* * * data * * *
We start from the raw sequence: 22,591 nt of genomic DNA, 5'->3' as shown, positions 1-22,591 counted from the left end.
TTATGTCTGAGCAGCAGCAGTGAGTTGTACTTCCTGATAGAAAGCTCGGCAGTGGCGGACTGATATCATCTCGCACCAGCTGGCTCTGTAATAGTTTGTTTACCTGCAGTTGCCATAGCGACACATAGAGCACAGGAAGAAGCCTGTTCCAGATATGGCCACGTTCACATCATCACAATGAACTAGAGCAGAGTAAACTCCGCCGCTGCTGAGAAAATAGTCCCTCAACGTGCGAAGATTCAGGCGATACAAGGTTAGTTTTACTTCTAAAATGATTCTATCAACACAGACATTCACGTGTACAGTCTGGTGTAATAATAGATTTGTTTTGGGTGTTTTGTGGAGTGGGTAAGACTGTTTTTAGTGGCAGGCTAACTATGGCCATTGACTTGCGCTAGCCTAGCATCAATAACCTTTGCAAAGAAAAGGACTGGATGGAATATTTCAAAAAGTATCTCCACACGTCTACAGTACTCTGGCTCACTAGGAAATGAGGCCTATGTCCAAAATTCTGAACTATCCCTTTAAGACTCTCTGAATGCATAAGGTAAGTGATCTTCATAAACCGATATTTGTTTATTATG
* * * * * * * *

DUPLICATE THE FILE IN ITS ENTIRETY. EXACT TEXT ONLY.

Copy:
We start from the raw sequence: 22,591 nt of genomic DNA, 5'->3' as shown, positions 1-22,591 counted from the left end.
TTATGTCTGAGCAGCAGCAGTGAGTTGTACTTCCTGATAGAAAGCTCGGCAGTGGCGGACTGATATCATCTCGCACCAGCTGGCTCTGTAATAGTTTGTTTACCTGCAGTTGCCATAGCGACACATAGAGCACAGGAAGAAGCCTGTTCCAGATATGGCCACGTTCACATCATCACAATGAACTAGAGCAGAGTAAACTCCGCCGCTGCTGAGAAAATAGTCCCTCAACGTGCGAAGATTCAGGCGATACAAGGTTAGTTTTACTTCTAAAATGATTCTATCAACACAGACATTCACGTGTACAGTCTGGTGTAATAATAGATTTGTTTTGGGTGTTTTGTGGAGTGGGTAAGACTGTTTTTAGTGGCAGGCTAACTATGGCCATTGACTTGCGCTAGCCTAGCATCAATAACCTTTGCAAAGAAAAGGACTGGATGGAATATTTCAAAAAGTATCTCCACACGTCTACAGTACTCTGGCTCACTAGGAAATGAGGCCTATGTCCAAAATTCTGAACTATCCCTTTAAGACTCTCTGAATGCATAAGGTAAGTGATCTTCATAAACCGATATTTGTTTATTATG